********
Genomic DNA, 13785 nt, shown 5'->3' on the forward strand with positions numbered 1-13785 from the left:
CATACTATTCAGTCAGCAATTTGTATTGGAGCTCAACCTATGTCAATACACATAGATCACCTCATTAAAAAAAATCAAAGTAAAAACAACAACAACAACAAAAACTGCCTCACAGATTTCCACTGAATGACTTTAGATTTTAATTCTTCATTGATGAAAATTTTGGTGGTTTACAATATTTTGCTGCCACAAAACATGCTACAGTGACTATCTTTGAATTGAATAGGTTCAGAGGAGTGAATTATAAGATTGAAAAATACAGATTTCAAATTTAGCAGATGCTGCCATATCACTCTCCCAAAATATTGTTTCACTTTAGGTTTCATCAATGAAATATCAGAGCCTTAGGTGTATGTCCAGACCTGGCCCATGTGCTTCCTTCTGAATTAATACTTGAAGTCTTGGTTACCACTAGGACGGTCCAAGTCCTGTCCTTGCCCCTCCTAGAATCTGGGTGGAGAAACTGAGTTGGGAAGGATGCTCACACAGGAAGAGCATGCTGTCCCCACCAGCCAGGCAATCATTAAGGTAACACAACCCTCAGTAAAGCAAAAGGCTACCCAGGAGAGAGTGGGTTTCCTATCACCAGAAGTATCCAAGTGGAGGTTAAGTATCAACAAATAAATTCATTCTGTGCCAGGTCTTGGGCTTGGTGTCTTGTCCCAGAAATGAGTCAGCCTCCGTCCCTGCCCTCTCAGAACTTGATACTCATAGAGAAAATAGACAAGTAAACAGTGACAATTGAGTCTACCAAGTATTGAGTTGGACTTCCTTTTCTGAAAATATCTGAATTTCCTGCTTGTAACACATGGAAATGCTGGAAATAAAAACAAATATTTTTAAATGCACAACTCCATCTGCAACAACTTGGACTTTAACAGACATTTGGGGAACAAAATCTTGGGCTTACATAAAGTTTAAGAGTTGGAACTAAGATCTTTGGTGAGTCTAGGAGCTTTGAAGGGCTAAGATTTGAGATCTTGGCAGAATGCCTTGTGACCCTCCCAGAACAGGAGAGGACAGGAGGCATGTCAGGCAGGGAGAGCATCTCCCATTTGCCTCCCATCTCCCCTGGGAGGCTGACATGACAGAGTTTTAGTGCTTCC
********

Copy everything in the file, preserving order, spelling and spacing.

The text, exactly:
Genomic DNA, 13785 nt, shown 5'->3' on the forward strand with positions numbered 1-13785 from the left:
CATACTATTCAGTCAGCAATTTGTATTGGAGCTCAACCTATGTCAATACACATAGATCACCTCATTAAAAAAAATCAAAGTAAAAACAACAACAACAACAAAAACTGCCTCACAGATTTCCACTGAATGACTTTAGATTTTAATTCTTCATTGATGAAAATTTTGGTGGTTTACAATATTTTGCTGCCACAAAACATGCTACAGTGACTATCTTTGAATTGAATAGGTTCAGAGGAGTGAATTATAAGATTGAAAAATACAGATTTCAAATTTAGCAGATGCTGCCATATCACTCTCCCAAAATATTGTTTCACTTTAGGTTTCATCAATGAAATATCAGAGCCTTAGGTGTATGTCCAGACCTGGCCCATGTGCTTCCTTCTGAATTAATACTTGAAGTCTTGGTTACCACTAGGACGGTCCAAGTCCTGTCCTTGCCCCTCCTAGAATCTGGGTGGAGAAACTGAGTTGGGAAGGATGCTCACACAGGAAGAGCATGCTGTCCCCACCAGCCAGGCAATCATTAAGGTAACACAACCCTCAGTAAAGCAAAAGGCTACCCAGGAGAGAGTGGGTTTCCTATCACCAGAAGTATCCAAGTGGAGGTTAAGTATCAACAAATAAATTCATTCTGTGCCAGGTCTTGGGCTTGGTGTCTTGTCCCAGAAATGAGTCAGCCTCCGTCCCTGCCCTCTCAGAACTTGATACTCATAGAGAAAATAGACAAGTAAACAGTGACAATTGAGTCTACCAAGTATTGAGTTGGACTTCCTTTTCTGAAAATATCTGAATTTCCTGCTTGTAACACATGGAAATGCTGGAAATAAAAACAAATATTTTTAAATGCACAACTCCATCTGCAACAACTTGGACTTTAACAGACATTTGGGGAACAAAATCTTGGGCTTACATAAAGTTTAAGAGTTGGAACTAAGATCTTTGGTGAGTCTAGGAGCTTTGAAGGGCTAAGATTTGAGATCTTGGCAGAATGCCTTGTGACCCTCCCAGAACAGGAGAGGACAGGAGGCATGTCAGGCAGGGAGAGCATCTCCCATTTGCCTCCCATCTCCCCTGGGAGGCTGACATGACAGAGTTTTAGTGCTTCC